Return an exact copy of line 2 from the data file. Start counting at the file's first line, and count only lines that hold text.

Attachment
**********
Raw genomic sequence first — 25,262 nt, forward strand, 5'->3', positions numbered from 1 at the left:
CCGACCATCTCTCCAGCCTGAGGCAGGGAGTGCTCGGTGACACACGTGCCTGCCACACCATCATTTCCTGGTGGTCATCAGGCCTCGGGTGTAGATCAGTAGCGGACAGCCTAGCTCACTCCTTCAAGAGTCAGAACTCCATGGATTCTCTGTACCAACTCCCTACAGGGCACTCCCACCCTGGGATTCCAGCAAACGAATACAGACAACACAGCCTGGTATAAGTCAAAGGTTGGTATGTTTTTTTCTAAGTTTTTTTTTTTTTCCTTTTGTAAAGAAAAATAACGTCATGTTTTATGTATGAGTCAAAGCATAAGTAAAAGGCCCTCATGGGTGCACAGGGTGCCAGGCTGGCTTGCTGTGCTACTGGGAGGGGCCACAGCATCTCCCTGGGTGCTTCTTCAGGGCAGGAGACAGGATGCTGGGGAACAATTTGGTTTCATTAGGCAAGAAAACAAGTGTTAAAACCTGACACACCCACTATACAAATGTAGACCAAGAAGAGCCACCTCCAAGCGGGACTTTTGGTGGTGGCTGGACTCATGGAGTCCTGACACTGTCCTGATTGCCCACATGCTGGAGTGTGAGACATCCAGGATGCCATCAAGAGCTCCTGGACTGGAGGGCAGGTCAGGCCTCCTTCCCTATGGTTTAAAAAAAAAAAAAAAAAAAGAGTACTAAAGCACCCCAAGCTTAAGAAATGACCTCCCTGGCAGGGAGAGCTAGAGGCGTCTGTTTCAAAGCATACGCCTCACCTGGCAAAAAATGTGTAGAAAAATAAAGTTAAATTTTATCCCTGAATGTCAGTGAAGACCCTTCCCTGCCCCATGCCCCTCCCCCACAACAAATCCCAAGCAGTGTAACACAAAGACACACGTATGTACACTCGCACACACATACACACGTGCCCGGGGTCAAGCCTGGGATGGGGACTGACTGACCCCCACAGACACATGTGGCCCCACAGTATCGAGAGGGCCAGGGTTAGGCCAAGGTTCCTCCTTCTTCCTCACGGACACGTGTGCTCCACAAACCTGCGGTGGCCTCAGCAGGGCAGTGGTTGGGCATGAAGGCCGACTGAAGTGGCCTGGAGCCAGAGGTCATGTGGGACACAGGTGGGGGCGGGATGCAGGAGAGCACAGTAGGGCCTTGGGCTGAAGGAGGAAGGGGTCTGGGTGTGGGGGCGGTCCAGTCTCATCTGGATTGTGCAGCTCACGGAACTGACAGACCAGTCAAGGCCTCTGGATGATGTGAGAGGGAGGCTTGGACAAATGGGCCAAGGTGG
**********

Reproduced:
CCGACCATCTCTCCAGCCTGAGGCAGGGAGTGCTCGGTGACACACGTGCCTGCCACACCATCATTTCCTGGTGGTCATCAGGCCTCGGGTGTAGATCAGTAGCGGACAGCCTAGCTCACTCCTTCAAGAGTCAGAACTCCATGGATTCTCTGTACCAACTCCCTACAGGGCACTCCCACCCTGGGATTCCAGCAAACGAATACAGACAACACAGCCTGGTATAAGTCAAAGGTTGGTATGTTTTTTTCTAAGTTTTTTTTTTTTTCCTTTTGTAAAGAAAAATAACGTCATGTTTTATGTATGAGTCAAAGCATAAGTAAAAGGCCCTCATGGGTGCACAGGGTGCCAGGCTGGCTTGCTGTGCTACTGGGAGGGGCCACAGCATCTCCCTGGGTGCTTCTTCAGGGCAGGAGACAGGATGCTGGGGAACAATTTGGTTTCATTAGGCAAGAAAACAAGTGTTAAAACCTGACACACCCACTATACAAATGTAGACCAAGAAGAGCCACCTCCAAGCGGGACTTTTGGTGGTGGCTGGACTCATGGAGTCCTGACACTGTCCTGATTGCCCACATGCTGGAGTGTGAGACATCCAGGATGCCATCAAGAGCTCCTGGACTGGAGGGCAGGTCAGGCCTCCTTCCCTATGGTTTAAAAAAAAAAAAAAAAAAAGAGTACTAAAGCACCCCAAGCTTAAGAAATGACCTCCCTGGCAGGGAGAGCTAGAGGCGTCTGTTTCAAAGCATACGCCTCACCTGGCAAAAAATGTGTAGAAAAATAAAGTTAAATTTTATCCCTGAATGTCAGTGAAGACCCTTCCCTGCCCCATGCCCCTCCCCCACAACAAATCCCAAGCAGTGTAACACAAAGACACACGTATGTACACTCGCACACACATACACACGTGCCCGGGGTCAAGCCTGGGATGGGGACTGACTGACCCCCACAGACACATGTGGCCCCACAGTATCGAGAGGGCCAGGGTTAGGCCAAGGTTCCTCCTTCTTCCTCACGGACACGTGTGCTCCACAAACCTGCGGTGGCCTCAGCAGGGCAGTGGTTGGGCATGAAGGCCGACTGAAGTGGCCTGGAGCCAGAGGTCATGTGGGACACAGGTGGGGGCGGGATGCAGGAGAGCACAGTAGGGCCTTGGGCTGAAGGAGGAAGGGGTCTGGGTGTGGGGGCGGTCCAGTCTCATCTGGATTGTGCAGCTCACGGAACTGACAGACCAGTCAAGGCCTCTGGATGATGTGAGAGGGAGGCTTGGACAAATGGGCCAAGGTGG